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    16 Sep '08 01:331 edit
    I would like to address this question specifically for those of faith, however, if others would like to participate....well....it is a free forum.

    The question is, how should religion intermingle with religion, if at all? In addition, is it possible to divorce the two? We see Reverend Wright supporting the Obama camp and see the religious right supporting Palin and company.

    Is any one side more righteous than the other or are both on equal footing?
  2. Donationkirksey957
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    16 Sep '08 01:53
    Originally posted by whodey
    I would like to address this question specifically for those of faith, however, if others would like to participate....well....it is a free forum.

    The question is, how should religion intermingle with religion, if at all? In addition, is it possible to divorce the two? We see Reverend Wright supporting the Obama camp and see the religious right supportin ...[text shortened]... alin and company.

    Is any one side more righteous than the other or are both on equal footing?
    I'm not so sure Rev. Wright is a fan of Obama these days. He has said he acted like a politician when he broke ties with him.
  3. Joined
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    16 Sep '08 02:161 edit
    Originally posted by kirksey957
    I'm not so sure Rev. Wright is a fan of Obama these days. He has said he acted like a politician when he broke ties with him.
    He had no choice considering Wright's continued rhetoric. Having said that, politically, McCain has about as much choice about courting the religious right with Palin as Obama has in cutting ties with his former friend and spiritual advisor for the last 20 or so years. In effect, both are doing what they need to do in order to have a shot at winning the election which means cutting ties with Wright for Obama and courting the religious right for McCain.

    Now we have established what needed to be done from a political perspective. Now how about what should be done from a religious perspective? What say you?
  4. Joined
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    16 Sep '08 03:021 edit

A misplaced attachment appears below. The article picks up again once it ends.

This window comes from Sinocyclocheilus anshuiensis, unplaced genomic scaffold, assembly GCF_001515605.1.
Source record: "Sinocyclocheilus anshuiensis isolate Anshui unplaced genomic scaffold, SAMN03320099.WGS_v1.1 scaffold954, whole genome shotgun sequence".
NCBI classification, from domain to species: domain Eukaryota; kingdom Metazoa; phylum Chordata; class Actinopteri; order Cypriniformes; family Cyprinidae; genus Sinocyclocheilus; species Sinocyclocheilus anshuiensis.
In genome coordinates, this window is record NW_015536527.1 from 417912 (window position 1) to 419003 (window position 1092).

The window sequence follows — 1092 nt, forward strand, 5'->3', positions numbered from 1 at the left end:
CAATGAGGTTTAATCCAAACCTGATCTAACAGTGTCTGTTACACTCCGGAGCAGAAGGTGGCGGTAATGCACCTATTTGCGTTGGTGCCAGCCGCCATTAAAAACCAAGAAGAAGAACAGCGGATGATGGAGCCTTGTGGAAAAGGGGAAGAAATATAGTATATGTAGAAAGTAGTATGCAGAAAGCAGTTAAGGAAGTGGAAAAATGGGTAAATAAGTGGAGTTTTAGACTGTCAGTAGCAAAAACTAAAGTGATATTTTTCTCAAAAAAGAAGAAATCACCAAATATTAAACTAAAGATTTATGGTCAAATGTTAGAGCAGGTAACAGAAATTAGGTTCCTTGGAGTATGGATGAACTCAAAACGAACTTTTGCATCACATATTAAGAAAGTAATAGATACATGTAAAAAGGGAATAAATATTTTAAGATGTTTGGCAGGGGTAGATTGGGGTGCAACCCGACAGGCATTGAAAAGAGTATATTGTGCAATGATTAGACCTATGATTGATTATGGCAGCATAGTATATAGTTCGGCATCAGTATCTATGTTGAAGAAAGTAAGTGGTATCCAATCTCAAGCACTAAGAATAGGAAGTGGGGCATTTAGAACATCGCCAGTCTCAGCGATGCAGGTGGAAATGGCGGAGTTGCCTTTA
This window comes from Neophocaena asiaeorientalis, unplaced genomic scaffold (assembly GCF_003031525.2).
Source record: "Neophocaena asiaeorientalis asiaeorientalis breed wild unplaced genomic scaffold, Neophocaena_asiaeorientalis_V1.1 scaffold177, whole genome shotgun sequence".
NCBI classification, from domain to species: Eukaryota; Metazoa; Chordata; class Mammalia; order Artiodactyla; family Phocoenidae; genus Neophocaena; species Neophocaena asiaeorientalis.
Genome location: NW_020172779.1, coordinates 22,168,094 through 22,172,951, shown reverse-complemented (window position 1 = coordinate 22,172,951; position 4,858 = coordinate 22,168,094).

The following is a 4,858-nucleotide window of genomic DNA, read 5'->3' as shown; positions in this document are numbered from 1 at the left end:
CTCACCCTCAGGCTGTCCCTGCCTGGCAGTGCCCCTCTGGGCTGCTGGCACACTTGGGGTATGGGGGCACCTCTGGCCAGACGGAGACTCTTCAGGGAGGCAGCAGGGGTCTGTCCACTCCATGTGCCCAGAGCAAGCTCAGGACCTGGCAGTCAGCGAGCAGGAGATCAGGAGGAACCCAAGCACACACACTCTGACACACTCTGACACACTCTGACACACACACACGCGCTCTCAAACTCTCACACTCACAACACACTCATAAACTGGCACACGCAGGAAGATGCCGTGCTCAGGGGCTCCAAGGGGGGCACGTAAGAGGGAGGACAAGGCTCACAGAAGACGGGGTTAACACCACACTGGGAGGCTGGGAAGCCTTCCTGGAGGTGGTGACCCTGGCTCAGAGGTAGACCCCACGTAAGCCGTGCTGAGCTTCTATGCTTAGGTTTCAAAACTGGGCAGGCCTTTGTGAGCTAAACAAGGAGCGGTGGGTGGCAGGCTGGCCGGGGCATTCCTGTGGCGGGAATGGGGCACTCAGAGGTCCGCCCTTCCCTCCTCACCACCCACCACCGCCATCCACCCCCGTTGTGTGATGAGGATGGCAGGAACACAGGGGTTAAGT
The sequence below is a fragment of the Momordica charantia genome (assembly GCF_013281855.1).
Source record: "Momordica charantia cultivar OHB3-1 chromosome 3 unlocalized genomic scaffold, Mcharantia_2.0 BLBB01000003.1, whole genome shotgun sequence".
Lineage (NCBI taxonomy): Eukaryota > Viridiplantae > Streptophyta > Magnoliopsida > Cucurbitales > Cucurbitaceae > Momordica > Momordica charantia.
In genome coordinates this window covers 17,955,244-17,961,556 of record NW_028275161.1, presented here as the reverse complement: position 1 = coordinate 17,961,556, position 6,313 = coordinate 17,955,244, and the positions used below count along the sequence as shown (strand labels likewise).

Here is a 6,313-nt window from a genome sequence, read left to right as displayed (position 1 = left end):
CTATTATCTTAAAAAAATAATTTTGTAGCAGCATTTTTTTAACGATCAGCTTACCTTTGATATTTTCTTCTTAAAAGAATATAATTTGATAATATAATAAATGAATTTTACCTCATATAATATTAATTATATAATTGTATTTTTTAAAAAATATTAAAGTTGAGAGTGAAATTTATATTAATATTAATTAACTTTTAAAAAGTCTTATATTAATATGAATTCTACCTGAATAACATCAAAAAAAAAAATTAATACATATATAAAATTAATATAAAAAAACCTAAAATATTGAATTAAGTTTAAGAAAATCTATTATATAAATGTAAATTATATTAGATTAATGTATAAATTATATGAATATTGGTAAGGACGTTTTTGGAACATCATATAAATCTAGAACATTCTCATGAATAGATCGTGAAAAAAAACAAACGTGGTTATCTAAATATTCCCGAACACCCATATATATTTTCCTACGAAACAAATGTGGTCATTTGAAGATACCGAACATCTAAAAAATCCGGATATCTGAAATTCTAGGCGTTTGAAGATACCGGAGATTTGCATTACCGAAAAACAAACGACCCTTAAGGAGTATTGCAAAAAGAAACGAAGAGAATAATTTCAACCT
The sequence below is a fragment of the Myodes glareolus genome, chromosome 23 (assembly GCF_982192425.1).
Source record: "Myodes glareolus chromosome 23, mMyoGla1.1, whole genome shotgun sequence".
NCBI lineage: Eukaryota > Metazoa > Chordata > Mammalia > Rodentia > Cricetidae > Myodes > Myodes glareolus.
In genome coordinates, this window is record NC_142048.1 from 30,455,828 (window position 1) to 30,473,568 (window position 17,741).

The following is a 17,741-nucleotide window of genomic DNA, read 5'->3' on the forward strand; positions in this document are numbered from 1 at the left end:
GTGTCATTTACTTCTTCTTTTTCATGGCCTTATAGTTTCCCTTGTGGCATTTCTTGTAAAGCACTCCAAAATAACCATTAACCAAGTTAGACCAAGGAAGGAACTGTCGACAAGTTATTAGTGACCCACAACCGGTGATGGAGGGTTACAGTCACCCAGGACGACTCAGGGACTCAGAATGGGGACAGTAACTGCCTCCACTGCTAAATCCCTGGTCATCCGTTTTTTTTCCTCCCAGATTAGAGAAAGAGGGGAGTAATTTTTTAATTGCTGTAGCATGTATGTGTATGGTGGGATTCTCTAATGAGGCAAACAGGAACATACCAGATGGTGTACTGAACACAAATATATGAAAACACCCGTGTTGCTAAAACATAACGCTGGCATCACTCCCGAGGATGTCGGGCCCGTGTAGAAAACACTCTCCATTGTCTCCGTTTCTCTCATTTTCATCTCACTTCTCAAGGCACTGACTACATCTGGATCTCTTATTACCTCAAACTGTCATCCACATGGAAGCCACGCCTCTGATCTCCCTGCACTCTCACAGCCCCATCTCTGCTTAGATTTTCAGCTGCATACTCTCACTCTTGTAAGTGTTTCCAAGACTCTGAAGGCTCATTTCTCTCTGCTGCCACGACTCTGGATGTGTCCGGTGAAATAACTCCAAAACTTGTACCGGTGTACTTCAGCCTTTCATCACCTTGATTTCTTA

Really I am most interested in how Christians view their role in politics. For example, JW's view any involvement in politics as "sinful". They seem to think that any involvement tarnishes them when they participate in such matters because it is so corrupt. Others, however, seem to think that because it is so corrupt, Christians should begin to have a voice in it in an attempt to help clean some of the corruption up.

    No matter your position in the matter one thing is for sure and that is you MUST show Washington the money if you wish to have a voice. If you have the money, they have the time no matter your position. Therefore, should it be beneath Christians to show Washington the money in order to have a voice and try and effect change or should Christians try to effect change as light unto the world without being polluted by politics? Really I can relate to both sides of the isle. As a result, it has always troubled me a little bit.
  5. Cape Town
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    16 Sep '08 07:25
    Originally posted by whodey
    Really I am most interested in how Christians view their role in politics. For example, JW's view any involvement in politics as "sinful". They seem to think that any involvement tarnishes them when they participate in such matters because it is so corrupt. Others, however, seem to think that because it is so corrupt, Christians should begin to have a voice in it in an attempt to help clean some of the corruption up.
    I am yet to see a Christian go very far in politics without getting involved in the corruption themselves. I think that many people (religious or not) when the realize that it is a choice between standing on principle or furthering their career - choose the career.

    Most politicians I know of in my Country (Zambia) and the US claim to be Christian.
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    16 Sep '08 12:17
    Originally posted by twhitehead

    Most politicians I know of in my Country (Zambia) and the US claim to be Christian.[/b]
    Well as far as I know, there have been NO Presidential figures in US history that has not claimed to be a "Christian". It is simply uncharted territory and if someone breaks the mold I think they would be taking a risk because it is uncharted territory. It is simply part of the US culture. Granted, as time passes this the culture of the US has changed substantially from what is was so perhaps one day we will have an atheist step in someday. Who knows? Before this happens, however, they would probably have to take some polls to assess how much the majority of people feel about atheism. As for right now, I think it would be a huge mistake politically.